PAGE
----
History of campus buildings explained

Gordon B. Hinckley Building

The Gordon B. Hinckley Building was dedicated Oct. 22, 2002.
It is the only building on campus named for a then-living president of The Church of Jesus Christ of Latter-day Saints.
The 54,000 square-foot building is the home to the College of Education and Human Development, the Department of Teacher Education and the Rexburg Institute of Religion. It also contains a chapel, gymnasium, multipurpose area, two kitchens and classrooms.
Elder Bednar, then president of BYU-Idaho, announced that the building would be named for President Hinckley as a tribute to the man who “[had] a legacy and impact on this campus that will last forever.” Information compiled by Rachel Brutsch.

John W. Hart Building

The John W. Hart Building was constructed to provide a location where sports teams and other athletic groups could perform during the winter.
The idea was originally contrived between 1961-1962 by John Clarke, then President of Ricks College, but met with opposition from the board of education. Ground was broken on the project in 1967. President Henry B. Eyring dedicated the Hart in 1969.
The building was named after the pioneer, John Hart, who presided as stake president of the Rigby Stake and as chairman of the board of education from 1927 to 1935.
Devotionals were held in the Hart Auditorium before the BYU-I Center was dedicated. The Hart also houses the Fitness Center which opened in the Winter Semester 2011 and now serves almost 1,800 students daily. Information compiled by Sam Clemence.

Hyrum Manwaring Center

Hyrum Manwaring served the students of Ricks for 30 years as dean of students, a teacher and eventually president. He arrived in Rexburg in 1914 when Ricks only consisted of the Spori building and a gymnasium.
Manwaring dreamed that Ricks Academy would become a large junior college for Latter-day Saint youth though the school was small.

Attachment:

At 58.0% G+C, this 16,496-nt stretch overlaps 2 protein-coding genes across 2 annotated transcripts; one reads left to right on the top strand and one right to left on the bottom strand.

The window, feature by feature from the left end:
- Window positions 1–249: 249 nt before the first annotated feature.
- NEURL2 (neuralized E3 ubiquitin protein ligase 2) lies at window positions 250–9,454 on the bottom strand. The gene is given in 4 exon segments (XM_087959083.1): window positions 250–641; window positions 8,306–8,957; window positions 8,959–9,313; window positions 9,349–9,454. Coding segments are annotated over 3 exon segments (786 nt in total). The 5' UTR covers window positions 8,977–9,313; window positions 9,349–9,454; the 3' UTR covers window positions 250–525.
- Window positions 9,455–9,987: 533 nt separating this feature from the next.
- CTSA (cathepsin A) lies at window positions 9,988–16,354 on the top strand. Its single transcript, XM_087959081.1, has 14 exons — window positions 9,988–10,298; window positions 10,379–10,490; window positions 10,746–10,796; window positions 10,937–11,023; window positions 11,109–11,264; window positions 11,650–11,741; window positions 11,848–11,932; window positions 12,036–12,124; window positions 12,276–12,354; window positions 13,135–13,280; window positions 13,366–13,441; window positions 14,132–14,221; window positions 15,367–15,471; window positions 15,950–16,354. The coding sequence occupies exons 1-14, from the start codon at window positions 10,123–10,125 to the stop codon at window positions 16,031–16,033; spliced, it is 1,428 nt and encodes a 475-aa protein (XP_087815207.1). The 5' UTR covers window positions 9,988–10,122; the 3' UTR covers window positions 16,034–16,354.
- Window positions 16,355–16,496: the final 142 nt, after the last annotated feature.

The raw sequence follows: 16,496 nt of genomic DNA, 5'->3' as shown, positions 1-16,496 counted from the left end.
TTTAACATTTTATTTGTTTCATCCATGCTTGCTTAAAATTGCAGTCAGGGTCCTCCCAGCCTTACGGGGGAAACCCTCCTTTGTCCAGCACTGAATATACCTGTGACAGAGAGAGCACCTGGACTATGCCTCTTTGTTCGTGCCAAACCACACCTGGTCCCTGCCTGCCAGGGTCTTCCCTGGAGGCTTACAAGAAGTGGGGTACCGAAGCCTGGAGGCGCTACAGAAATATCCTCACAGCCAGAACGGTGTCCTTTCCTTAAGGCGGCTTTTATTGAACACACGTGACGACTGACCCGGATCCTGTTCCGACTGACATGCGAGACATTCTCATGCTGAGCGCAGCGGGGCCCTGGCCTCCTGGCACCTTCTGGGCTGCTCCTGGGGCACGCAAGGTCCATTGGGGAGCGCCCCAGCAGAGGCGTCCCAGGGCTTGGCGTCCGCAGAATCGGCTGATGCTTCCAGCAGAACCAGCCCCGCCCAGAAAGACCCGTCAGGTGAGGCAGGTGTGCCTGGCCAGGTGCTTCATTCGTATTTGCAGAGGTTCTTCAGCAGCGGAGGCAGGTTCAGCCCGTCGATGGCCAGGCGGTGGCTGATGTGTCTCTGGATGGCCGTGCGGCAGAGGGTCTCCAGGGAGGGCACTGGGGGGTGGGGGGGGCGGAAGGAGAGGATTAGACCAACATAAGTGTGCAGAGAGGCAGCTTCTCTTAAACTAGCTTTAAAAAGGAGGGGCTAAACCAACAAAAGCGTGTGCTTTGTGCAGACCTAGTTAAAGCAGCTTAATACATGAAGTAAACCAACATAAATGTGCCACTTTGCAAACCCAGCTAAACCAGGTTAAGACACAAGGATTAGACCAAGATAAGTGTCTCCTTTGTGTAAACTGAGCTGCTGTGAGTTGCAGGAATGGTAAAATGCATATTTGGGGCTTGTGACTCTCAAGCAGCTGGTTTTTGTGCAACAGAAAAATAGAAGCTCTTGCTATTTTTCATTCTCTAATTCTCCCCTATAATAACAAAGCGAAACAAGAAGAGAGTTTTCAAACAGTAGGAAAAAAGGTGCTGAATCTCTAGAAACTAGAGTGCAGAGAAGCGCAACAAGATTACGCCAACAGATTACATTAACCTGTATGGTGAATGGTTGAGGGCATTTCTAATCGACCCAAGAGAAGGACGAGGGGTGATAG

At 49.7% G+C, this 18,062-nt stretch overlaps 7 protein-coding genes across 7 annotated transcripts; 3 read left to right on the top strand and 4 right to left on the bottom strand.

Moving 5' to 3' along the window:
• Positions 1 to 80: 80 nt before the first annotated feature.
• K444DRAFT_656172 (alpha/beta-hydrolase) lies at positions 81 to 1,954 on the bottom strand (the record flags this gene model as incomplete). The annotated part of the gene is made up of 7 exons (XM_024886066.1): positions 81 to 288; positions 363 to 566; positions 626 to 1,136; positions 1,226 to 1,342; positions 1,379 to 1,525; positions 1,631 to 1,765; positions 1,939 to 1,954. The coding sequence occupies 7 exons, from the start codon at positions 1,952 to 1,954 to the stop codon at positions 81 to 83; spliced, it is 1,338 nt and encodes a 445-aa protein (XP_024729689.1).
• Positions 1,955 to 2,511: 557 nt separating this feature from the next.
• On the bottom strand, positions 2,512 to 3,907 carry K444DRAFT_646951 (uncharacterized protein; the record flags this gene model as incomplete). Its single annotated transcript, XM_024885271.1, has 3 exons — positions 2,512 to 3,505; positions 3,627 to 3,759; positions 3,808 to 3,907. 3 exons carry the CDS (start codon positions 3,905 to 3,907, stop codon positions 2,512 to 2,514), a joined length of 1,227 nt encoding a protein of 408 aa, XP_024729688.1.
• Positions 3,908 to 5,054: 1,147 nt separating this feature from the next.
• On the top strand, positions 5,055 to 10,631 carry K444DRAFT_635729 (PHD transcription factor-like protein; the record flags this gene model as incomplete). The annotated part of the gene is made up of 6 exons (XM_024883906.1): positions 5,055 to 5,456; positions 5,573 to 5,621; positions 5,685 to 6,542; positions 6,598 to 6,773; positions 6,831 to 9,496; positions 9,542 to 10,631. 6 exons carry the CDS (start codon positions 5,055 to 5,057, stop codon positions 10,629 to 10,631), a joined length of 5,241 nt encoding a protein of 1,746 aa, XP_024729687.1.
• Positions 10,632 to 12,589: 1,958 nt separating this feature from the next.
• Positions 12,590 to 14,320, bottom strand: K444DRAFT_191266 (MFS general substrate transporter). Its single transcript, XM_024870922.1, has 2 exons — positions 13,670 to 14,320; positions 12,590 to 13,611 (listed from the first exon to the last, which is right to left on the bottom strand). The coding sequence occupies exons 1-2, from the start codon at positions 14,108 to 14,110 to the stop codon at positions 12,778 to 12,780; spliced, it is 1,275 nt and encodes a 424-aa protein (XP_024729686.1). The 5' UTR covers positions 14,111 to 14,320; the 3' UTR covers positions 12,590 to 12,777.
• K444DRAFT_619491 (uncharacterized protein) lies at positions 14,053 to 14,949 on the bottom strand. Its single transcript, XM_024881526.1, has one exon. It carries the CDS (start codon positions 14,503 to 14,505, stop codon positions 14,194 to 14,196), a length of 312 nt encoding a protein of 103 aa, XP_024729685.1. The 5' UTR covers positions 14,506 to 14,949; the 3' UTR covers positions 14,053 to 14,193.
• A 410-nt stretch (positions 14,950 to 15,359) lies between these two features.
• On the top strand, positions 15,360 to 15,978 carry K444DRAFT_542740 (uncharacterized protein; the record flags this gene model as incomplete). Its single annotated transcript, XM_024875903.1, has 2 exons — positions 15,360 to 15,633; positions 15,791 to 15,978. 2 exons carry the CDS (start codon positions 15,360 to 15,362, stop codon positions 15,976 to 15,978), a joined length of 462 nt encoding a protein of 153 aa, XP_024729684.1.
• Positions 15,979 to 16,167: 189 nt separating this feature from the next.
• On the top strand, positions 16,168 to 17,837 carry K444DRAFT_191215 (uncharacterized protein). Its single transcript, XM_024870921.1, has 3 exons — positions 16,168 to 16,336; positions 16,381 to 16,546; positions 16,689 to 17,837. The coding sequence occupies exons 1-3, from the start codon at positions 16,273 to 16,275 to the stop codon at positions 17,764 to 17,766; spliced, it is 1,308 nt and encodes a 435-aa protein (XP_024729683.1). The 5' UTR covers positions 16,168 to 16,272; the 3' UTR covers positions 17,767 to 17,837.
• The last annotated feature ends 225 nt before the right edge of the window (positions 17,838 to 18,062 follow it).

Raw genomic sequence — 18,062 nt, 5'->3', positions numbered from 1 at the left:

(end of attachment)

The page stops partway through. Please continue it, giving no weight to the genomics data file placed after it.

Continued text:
In 1903, President John W. Hart asked Manwaring to be the acting president over the school. Manwaring hesitated but eventually accepted, taking on what he thought to be the biggest project of his life. Manwaring struggled to keep the school going during the depression years.
The student center was named after Hyrum Manwaring in honor of Hyrum Manwaring’s dedication to the development of the school. Information compiled by Megan Marsden.

Thomas E. Ricks Building

The Thomas E. Ricks Building was dedicated in 2005. It was named after the founder of Rexburg, Thomas E. Ricks.
While traveling west to the Salt Lake Valley, Ricks was attacked by Indians, shot and left for dead. Ricks heard a voice while struggling to remain alive that said, “You shall not die; you will go the valley of the mountains and there you will do a great work in your day and generation.”
Ricks founded the town of Rexburg and became the president of the Bannock Stake Academy, which began as an elementary school and eventually became Ricks College.  Information compiled by Emmilie Buchanan.

Jacob Spori Building

The Jacob Spori Building is named after BYU-Idaho’s first principal, who served for four years at the Bannock Stake Academy.
Spori forfeited his own salary to keep the school in operation and pay the teachers at the Academy.
In 2000, the Spori Building burned down during demolition. In 2003, President Thomas S. Monson dedicated the new Jacob Spori Building.
The Spori Building houses the College of Performing and Visual Arts, the departments of art and communication and the Spori Art Gallery. Information compiled by Yuki Dorff.

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